Saturday, April 15, 2017

Rosencrantz and Gildenstern are Dead at Lakewood

“It insists upon itself, Lois.”
by Michael Dresdner

L to R: Paul Richter, Frank Roberts    All photos by Tim Johnston 

Lakewood Playhouse is currently presenting a long Tom Stoppard double feature of Shakespearean bent; The Fifteen Minute Hamlet followed by Rosencrantz and Gildenstern are Dead.

Both plays are quite well done, with strong individual and ensemble casts, good direction by Beau M. K. Prichard, a thoroughly appropriate set (Blake York) and props (Karrie Nevin), and excellent sound (James Venturini), lighting (Aaron Mohs-Hale), and costumes (Rochelle-Ann Graham). In short, the theatre did a fine job with both these plays, but let’s look at them more closely, one at a time.

The Fifteen Minute Hamlet 
The Fifteen Minute Hamlet is a thirteen minute, lickety-split, highly truncated, comic version of Hamlet, followed by a two minute version of the play as an encore, and in this iteration, another one minute encore of the same.

I assume it was presented beforehand merely as a refresher for those who are shaky on their Shakespeare, since it does not go into enough depth to explain Hamlet if you don’t already know it. There is perhaps some irony in the fact that Rosencrantz and Gildenstern are not actually in The Fifteen Minute Hamlet, but we’ll ignore that.

Led by a very impressive and physically adept actor playing Hamlet (Dylan Twiner), the ensemble cast did an excellent job. The same actors appear in both plays, and appropriately, in the same roles.

My one complaint was with the signs actors wore with their character’s names on them. Because they were written in fine lines on white cardboard under strong lights, we could not read them from where we sat. (Yes, I know who they were by their lines, but then, I know Hamlet.)

L to R: Paul Richter, Dylan Twiner, Frank Roberts 

Once over, it is followed immediately, without intermission, by the main event, Rosencrantz and Gildenstern are Dead. As you probably know, Rosencrantz (Frank Roberts) and Gildenstern (Paul Richter) are two very minor characters in Hamlet. Old friends of Hamlet’s, they appear briefly, are enlisted as spies against their old friend, accompany him to England, and conveniently disappear, only to be announced as dead at the end of the play.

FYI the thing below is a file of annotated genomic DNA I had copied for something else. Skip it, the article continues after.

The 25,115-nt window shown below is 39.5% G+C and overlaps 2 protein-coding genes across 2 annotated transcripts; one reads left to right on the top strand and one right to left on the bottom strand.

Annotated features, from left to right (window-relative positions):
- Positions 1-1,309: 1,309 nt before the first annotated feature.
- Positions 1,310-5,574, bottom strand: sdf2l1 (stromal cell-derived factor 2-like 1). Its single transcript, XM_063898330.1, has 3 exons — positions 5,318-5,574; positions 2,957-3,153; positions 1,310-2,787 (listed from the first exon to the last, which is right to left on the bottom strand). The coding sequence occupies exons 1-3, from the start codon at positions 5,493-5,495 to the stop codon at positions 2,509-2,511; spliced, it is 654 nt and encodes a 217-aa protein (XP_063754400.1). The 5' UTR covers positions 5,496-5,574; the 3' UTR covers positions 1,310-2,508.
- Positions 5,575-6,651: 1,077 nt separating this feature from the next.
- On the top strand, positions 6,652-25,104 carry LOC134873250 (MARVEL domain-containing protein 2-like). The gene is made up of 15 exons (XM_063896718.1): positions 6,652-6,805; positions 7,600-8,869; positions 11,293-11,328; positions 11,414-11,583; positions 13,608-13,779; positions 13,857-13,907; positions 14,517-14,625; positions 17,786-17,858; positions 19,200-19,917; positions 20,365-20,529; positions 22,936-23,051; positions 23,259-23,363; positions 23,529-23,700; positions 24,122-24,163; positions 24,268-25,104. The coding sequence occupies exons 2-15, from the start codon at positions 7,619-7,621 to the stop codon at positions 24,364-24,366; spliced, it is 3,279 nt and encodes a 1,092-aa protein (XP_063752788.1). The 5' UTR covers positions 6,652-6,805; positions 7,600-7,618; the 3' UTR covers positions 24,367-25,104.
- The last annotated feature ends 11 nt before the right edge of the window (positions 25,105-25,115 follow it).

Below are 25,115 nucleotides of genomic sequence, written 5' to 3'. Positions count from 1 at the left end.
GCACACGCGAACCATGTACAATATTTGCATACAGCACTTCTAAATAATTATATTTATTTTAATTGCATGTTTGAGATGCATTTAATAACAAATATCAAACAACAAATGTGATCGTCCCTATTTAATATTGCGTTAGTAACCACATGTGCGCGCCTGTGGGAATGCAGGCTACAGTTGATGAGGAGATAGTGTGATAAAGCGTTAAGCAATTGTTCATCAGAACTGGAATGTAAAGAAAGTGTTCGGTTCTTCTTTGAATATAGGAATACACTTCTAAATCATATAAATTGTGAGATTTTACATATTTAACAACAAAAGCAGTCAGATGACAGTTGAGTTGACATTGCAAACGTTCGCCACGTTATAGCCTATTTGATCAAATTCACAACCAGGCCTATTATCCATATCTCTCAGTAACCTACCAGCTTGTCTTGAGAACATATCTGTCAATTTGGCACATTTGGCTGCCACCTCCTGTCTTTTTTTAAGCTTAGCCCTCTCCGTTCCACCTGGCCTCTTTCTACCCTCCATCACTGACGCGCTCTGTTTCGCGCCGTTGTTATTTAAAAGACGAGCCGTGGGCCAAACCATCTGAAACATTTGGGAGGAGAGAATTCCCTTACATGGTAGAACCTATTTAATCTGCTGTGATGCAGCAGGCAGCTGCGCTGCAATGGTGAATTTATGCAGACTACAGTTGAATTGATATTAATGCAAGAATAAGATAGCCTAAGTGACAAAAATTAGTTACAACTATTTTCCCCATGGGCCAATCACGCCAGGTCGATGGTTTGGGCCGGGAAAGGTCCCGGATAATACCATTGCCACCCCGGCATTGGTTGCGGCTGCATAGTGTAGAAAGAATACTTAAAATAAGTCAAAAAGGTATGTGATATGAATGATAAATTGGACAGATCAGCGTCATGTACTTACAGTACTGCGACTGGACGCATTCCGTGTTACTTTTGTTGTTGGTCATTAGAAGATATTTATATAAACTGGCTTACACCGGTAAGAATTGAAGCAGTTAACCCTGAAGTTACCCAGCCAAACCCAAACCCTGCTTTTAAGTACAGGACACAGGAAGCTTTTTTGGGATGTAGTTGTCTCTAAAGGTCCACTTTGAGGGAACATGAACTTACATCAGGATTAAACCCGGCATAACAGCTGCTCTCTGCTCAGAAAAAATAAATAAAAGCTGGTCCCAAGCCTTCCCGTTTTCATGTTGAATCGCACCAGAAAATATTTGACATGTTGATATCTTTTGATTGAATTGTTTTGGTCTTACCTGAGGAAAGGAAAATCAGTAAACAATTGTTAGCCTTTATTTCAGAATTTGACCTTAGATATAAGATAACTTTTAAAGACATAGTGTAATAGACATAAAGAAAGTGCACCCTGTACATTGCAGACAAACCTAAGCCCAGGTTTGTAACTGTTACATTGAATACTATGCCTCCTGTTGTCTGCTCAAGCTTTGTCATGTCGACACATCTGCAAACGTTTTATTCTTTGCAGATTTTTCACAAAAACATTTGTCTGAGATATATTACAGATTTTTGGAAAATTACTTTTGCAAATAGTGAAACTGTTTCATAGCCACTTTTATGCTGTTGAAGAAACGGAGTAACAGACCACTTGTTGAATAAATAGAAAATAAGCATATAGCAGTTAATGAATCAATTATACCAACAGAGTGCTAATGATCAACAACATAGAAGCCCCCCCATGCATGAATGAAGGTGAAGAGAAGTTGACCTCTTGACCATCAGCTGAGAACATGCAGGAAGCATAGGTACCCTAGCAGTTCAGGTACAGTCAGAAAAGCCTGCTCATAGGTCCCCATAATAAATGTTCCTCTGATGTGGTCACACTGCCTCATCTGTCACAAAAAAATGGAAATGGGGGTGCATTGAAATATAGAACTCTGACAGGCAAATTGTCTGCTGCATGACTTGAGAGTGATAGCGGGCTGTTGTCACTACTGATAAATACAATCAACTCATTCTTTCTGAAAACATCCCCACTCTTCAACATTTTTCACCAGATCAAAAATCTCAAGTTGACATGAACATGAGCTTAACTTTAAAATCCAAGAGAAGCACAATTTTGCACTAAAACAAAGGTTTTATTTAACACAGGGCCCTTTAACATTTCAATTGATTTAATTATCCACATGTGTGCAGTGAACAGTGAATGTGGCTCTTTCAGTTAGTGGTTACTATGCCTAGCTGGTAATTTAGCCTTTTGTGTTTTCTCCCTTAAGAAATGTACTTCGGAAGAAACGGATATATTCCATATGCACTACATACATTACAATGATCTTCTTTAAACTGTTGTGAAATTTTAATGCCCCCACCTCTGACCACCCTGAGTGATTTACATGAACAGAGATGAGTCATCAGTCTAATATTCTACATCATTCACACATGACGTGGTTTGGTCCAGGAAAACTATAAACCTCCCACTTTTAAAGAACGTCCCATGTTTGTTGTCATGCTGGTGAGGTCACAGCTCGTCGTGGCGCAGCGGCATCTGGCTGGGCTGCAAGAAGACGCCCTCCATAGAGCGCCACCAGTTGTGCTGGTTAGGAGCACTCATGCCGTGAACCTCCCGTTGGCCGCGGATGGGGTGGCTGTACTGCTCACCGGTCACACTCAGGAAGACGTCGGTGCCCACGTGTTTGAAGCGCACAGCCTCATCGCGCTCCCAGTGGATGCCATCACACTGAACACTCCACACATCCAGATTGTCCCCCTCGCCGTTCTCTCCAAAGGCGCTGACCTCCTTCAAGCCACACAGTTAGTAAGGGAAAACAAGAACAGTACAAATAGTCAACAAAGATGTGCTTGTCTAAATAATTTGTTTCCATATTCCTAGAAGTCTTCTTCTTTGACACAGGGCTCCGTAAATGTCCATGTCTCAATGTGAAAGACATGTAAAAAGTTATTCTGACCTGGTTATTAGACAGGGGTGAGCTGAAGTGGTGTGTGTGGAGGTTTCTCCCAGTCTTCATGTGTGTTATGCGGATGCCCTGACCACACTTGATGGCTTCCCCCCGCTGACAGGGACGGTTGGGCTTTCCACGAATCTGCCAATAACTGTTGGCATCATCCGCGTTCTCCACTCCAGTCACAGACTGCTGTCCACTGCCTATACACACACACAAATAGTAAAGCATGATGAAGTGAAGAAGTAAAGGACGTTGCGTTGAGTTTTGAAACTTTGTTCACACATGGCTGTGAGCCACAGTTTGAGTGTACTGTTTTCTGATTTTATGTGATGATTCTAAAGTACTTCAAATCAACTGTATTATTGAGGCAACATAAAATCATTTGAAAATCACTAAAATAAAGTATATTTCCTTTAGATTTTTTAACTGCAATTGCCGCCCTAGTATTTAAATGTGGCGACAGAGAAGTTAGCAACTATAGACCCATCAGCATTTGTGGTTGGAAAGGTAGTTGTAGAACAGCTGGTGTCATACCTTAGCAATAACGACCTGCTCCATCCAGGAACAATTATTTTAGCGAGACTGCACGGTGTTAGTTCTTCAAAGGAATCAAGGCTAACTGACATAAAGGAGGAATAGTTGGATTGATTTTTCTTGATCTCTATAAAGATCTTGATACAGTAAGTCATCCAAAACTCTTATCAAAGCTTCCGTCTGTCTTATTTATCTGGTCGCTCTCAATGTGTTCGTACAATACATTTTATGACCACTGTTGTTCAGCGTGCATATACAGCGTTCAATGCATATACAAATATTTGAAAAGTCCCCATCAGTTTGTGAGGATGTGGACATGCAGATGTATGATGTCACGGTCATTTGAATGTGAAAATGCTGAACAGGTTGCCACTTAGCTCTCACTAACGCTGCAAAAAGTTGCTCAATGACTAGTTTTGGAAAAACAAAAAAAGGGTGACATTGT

Here they become the main characters, spending much of their time where the actors playing them really would be; backstage waiting for their entrance. This explains the brick wall set, that looks, appropriately, like the wings of a stage.

L to R: Frank Roberts, Paul Richter 
While waiting around, they engage endlessly in games, deep and largely directionless philosophical discussions, and various contemplations of the purpose of their existence. This is ironic because they are, after all, merely fictional characters.

They meet a troupe of actors (led by the excellent Nathan Rice, who is also the fight choreographer) heading onstage to do the “play within a play,” meant to trigger guilt in Hamlet’s murderous uncle. This inspires yet another foray into the meaning of life, theatre, and the universe.

Nathan Rice (foreground) and his troupe of actors

As I said, the entire cast and crew are worthy of praise, with a special nod to Roberts and Richter for doing the heavy lifting with massively wordy line loads. Kudos to everyone involved, on and off stage.

Now for the tough part, where I have to give you enough information about the nature of the play to decide if it is something you would enjoy, or at least want fervently to see.

Sigh. Here goes.

This is a long, and more pointedly, a long-winded and very wordy play, heavily larded with the sort of philosophical musings reminiscent of Waiting for Godot. To be honest, it reminded me of the many endless nights I spent at college in just such meandering discussions with my fellow philosophy majors. Of course back then, we were often – oh, who am I kidding – ALWAYS stoned.

Was it well executed? Yes, absolutely.

Is this sort of thing going to be compelling for you? I’ll leave that for you to decide.

Rosencrantz and Gildenstern are Dead and The Fifteen Minute Hamlet
​April 14th through May 7th 2017
Lakewood Playhouse

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